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February 02 1917

Forest Lake – Beloved clergyman, Elder W.C. Tilden, aged 88, the oldest and undoubtedly the best known clergyman in Susquehanna County, died yesterday afternoon at his home in this township. Elder Tilden came with his parents from Connecticut when four years of age, and his life had been spent in this township. For 46 years he had lived in the house in which he died. His father was Augustus Tilden, an elder for many years in the Baptist church at Birchardville, in which his son was destined to preach for over half a century. He preached the funeral sermons of thousands in his long ministry, and wedded hundreds of happy couples. Besides his aged wife, a faithful helpmeet through all the years of their happy union, two daughters survive, Mrs. Clark D. Dayton and Mrs. Charles P. Ball, both of Birchardville.


South Ararat – Mr. Bronson, of Uniondale, was at Fiddle Lake this week buying cattle. Pretty icy for a man of his age to lead a cow, or try at least to, but he is one of the plucky kind, so he tied the cow to a tree and sent for his hired hand to come to his rescue, which he did, and Mr. Bronson took the team and left the hired man to slide along home with the cow as best he could. ALSO A birthday party was given Mrs. Wm. Westgate, of Burnwood, Tuesday evening. A sleigh load went from this place. A very pleasant time is the report. They left her a purse of money, showing their high esteem of her and wishing her many happy returns of the day.


Gibson – A Lincoln Day program will be given at the M. E. church, next Sunday morning, in the interest of the Freedman’s Aid and Southern Educational Society.


North Bridgewater – The old bear saw his shadow all right last Friday. ALSO B.R. Lyons, our mail carrier, said the blizzard yesterday was terrible, although he always tries to get through. ALSO R.L. Clink, while loading hay at the Noble farm, on Saturday last, frosted his face quite badly during the severe cold.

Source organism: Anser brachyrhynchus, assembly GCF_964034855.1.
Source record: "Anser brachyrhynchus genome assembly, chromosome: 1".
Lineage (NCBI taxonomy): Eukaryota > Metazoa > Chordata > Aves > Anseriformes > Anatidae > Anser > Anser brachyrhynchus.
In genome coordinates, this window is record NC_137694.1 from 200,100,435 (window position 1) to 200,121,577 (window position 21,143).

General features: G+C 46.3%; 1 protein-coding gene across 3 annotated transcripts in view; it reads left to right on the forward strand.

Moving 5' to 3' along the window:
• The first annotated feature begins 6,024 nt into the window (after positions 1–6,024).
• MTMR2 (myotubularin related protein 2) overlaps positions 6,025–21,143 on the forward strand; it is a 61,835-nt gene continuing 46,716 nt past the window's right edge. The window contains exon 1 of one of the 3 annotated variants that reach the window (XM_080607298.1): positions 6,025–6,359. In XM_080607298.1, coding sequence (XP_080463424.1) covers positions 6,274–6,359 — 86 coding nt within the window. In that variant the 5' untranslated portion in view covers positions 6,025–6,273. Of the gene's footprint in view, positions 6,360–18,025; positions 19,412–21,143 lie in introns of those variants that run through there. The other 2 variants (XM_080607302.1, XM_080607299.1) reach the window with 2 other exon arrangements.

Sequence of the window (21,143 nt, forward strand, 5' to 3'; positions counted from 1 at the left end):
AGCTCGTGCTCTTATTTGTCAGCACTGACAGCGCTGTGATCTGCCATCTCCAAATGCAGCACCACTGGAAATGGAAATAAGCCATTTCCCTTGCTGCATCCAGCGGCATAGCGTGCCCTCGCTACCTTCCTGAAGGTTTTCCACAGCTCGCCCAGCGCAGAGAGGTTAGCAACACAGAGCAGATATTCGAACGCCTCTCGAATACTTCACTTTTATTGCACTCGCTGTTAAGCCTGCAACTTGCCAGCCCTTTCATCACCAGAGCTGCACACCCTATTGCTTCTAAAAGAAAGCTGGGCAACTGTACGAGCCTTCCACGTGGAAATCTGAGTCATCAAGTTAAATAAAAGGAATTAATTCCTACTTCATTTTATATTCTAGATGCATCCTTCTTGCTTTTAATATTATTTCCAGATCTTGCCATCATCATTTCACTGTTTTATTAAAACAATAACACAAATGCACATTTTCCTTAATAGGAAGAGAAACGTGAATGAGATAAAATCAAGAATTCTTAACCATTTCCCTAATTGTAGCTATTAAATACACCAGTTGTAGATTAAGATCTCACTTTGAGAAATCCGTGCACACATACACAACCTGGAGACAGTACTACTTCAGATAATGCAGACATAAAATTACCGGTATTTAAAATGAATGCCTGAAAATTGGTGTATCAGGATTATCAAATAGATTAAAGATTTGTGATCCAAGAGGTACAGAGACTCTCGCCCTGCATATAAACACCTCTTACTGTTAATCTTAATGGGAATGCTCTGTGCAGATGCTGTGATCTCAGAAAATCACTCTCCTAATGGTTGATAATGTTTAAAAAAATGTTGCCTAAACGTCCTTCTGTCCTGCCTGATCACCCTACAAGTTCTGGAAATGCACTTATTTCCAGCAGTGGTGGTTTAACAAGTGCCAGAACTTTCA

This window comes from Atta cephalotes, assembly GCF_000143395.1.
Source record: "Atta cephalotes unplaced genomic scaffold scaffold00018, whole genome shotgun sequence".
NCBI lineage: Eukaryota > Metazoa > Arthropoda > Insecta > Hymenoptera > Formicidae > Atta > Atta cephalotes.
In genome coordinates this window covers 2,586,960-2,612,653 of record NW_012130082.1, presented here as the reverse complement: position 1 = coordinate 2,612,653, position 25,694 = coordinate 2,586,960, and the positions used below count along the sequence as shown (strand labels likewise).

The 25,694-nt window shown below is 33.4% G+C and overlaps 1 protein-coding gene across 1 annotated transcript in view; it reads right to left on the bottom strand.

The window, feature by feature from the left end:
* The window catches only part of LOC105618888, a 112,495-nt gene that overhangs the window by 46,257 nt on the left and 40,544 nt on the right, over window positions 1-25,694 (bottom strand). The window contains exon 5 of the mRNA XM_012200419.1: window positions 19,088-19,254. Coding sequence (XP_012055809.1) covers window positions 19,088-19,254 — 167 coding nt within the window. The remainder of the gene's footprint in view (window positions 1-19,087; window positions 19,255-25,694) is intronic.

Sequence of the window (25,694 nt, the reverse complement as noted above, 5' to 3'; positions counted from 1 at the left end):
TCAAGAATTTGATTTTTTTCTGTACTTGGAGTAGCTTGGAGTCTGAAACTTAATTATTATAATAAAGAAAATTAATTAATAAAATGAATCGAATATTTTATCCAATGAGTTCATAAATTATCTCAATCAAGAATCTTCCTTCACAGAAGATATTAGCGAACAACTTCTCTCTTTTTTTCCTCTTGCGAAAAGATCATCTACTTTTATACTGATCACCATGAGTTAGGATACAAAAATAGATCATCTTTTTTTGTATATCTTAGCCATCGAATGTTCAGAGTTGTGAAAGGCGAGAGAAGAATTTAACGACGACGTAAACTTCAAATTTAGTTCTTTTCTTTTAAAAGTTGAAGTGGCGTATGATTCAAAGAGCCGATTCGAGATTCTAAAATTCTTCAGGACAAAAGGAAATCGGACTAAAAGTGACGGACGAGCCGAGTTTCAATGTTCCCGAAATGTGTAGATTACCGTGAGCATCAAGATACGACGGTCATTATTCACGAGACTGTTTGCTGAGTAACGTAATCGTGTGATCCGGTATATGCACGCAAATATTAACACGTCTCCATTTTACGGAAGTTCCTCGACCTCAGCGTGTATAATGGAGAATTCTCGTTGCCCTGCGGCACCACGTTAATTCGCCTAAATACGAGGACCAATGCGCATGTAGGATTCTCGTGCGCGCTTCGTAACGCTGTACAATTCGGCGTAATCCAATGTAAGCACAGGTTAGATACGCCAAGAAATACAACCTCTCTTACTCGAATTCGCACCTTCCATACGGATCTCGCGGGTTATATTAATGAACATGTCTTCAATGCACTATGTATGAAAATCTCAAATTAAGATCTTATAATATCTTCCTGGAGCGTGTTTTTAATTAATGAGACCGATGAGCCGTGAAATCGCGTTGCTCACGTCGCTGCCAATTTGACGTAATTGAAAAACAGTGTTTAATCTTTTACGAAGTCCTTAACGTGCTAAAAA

New Milford – O.C. Whitney has gone to Southern Texas, where he will be engaged in buying vegetables for a large wholesale house. ALSO We learn that Frederick M. Davenport, Jr., has recently received the Ayres prize, which is awarded annually at Wesleyan University, Middletown, Conn., to that member of the freshman class passing the best entrance examinations. It is a coincidence that his father, our former townsman, took the same prize when he entered Wesleyan in 1885.


Uniondale – Theron Dimmock is one of the few to whom the care of Jefferson Davis was entrusted at Fortress Monroe, during the time Davis was a prisoner. Mr. Dimmock was a member of Battery L, Third Pennsylvania Artillery in 1865-6, and states that Davis was peevish and cross, nothing was good enough for the ex-rebel chieftain, and he delighted in taunting his captors. Cassius M. Clay, a son of the famous orator and statesman, Henry Clay, was confined in the fortress with Davis. Mr. Dimmock states that Clay was a gentleman in every way and respected the authorities. When he left he treated his guards to delicacies and choice liquors.


Apolacon – Wm. T. Burgin has sold his farm to John Purtell, of Middletown.